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HI, I was wondering what happens in a real lesson. i took a few lessons from a local college student, but i don't think she pushed me at all. she teaches mostly little kids so maybe she didn't know what to do with me. No etudes to study, concertos to learn, no plan for the week, not any kind of syllabus. I just played what i wanted, she sugested something minor and said "Good job". I want to find a teacher that gives me the same "torture" that others speak of. How does the Suzuki lesson go? Does the teacher play and then the student mimicks? Is it only one song at a time? how do they learn to read music? I'm just really frustrated because i don't know what to do to help myself. what is the progression?
I have suzuki book 1 and 2 and essential elements 1 and 2. (only just starting the second books) i don't know if i really qualify to be finished with book one. I'm just ready for something new.
12 Responses
Posted: July 1, 2011
Last Comment: July 5, 2011

Posted: July 5, 2011
Wow, I really should proofread my messages. Sorry for the stray letters and misspellings.

Posted: July 5, 2011
Karen, your list of goals you gave her was NOT 'cheesy', it was a VERY GOOD idea!

I did the same too when I went to my very first 'consultation lesson' with my current teacher. I handed over to him a list with 'what I would like from my teacher' and 'what my teacher can expect in return from me' headings on it.

he raised his eyebrows whilst reading it but he had a smile on his face, HE LOVED IT!

I knew we were going to be 'just fine' :)

thanks to the list I 'laid the ground' and we both knew where we standed, nothing 'hidden' and we started off on the 'right terms' :) so good for you for writing up your so called 'cheesy list', I think it's GREAT! :)

Anne aMaudPowellFan
Posted: July 5, 2011
You are right on spot, Simon. Best wishes for you, Karen!

Posted: July 4, 2011
That's great Simon. When i strated lessons about a month or so agop, i gave her a cheesy list of goals, short term and long term. my previous experience and what i thought i would expect from lessons. I didn't know what should happen so not sure what i can request or suggest should happen. that's why i asked what a lesson was like. was i gewtting what people usually get or should i be asking for something more. I have to know what i'm missing in order to ask for it. Your response is w=very helpful and thank you all for your responses. I thin iknow where my conversation will go now.

Posted: July 4, 2011

I think some teachers, especially young ones, can feel intimidated by adult learners and perhaps don't think they can push adults as much as they do their child students! However as adults we have learnt over many years how we like learn and we need to let our techers know what that is! If you don't feel you're getting what you need, why not say that? Does she know how serious you are or how much time you're devoting to practicing? Does she know why you've choosen to learn violin and what you want to get out of it? If she understood your motiviations would that help her plan better to meet your expectations?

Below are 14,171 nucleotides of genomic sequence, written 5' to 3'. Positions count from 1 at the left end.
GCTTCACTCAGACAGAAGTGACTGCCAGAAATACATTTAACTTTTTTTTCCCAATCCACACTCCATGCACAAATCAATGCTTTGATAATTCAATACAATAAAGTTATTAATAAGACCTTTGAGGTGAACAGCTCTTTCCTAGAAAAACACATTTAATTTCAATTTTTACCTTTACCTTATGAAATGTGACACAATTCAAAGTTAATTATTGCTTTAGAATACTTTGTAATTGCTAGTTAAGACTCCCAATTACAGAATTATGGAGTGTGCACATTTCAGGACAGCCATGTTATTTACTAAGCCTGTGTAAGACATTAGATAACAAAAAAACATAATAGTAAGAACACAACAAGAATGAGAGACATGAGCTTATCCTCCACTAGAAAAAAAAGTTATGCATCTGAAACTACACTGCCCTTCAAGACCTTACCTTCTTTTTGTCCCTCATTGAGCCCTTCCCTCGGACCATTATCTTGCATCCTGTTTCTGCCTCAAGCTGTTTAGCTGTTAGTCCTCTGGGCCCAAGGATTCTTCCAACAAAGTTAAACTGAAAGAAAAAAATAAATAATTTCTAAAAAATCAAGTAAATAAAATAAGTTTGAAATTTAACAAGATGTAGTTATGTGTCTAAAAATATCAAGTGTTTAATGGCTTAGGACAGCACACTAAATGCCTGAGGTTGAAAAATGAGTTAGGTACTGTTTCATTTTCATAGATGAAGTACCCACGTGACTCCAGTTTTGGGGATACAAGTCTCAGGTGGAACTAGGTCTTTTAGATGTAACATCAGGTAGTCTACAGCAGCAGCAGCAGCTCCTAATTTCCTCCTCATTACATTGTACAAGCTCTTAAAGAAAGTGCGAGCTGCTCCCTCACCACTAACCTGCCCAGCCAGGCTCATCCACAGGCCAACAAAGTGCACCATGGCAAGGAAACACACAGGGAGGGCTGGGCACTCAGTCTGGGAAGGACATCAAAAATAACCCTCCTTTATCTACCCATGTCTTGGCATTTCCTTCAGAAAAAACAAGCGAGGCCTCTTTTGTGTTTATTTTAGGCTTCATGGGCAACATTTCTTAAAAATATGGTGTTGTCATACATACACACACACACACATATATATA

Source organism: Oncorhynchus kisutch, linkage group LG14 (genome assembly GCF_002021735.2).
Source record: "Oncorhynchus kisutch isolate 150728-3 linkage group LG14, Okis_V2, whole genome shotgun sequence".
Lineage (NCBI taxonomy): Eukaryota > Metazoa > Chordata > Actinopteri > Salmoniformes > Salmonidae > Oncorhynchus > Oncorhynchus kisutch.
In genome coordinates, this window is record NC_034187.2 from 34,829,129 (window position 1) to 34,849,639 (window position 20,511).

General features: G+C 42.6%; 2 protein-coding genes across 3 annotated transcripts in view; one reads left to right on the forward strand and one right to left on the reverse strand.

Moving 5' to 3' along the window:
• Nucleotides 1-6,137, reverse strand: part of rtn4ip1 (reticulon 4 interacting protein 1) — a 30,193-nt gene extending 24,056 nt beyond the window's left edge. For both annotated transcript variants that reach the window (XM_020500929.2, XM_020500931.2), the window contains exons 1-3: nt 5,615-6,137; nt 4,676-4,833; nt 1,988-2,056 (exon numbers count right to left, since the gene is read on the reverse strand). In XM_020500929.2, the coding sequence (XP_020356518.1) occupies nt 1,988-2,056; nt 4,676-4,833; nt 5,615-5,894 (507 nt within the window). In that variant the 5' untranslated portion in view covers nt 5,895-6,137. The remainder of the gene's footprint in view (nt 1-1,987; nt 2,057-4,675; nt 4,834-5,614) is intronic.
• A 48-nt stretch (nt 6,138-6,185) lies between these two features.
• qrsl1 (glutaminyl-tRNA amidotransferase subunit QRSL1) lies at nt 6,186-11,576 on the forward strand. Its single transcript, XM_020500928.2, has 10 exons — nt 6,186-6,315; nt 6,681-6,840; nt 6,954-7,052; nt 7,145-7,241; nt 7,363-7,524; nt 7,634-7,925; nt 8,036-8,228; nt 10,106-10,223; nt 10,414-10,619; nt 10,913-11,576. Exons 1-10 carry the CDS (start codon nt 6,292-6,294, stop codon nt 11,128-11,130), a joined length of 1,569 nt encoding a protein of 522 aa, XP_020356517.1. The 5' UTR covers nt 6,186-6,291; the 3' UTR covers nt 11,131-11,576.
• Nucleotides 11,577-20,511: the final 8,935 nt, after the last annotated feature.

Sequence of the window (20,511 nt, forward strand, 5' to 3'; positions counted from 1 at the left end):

I find lessons as an adult learner are more two-way between me and the teacher and are more collaborative than the relationship between teacher and child student can be. Personally I like to do a lot of work on my own and use my 'teacher' more as a 'coach' who keeps me on the right track and corrects things I'm doing wrong. That's not to say we don't follow a method (we use the Eta Cohen books) but rather than being 'instructed' in a 'do-this-now-do-this-and-this' kind of way I like to ask lots of questions about how a technique should be done and how it should feel and we have lots of discussions like that. It feels to me that she is coaching me along rather than instructing. It's difficult to put into words, but hopefully it makes sense!

A typical lesson would start with a 5 minutre scale sequence to warm up, going through major scale and arpegio, minor scale and arpegio (melodic and harmonic), chromatic, dominant and diminished 7ths all from the same key note. Sometime these will be open srings, othertimes starting in different positions. We then discuss how my practicing had gone during the week and what I was finding difficult which we'll work on for 10 minutes or so. We'd then review work from the method book before looking at the next part of the book and a related study. There's usually at least one other piece or some exam music we're looking at too and we typically finish with one or two duets. Some parts of the lesson I'll play on my own, others my teacher plays along too. I find this very helpful with intonation and pitching the notes if I can't hear the intervals.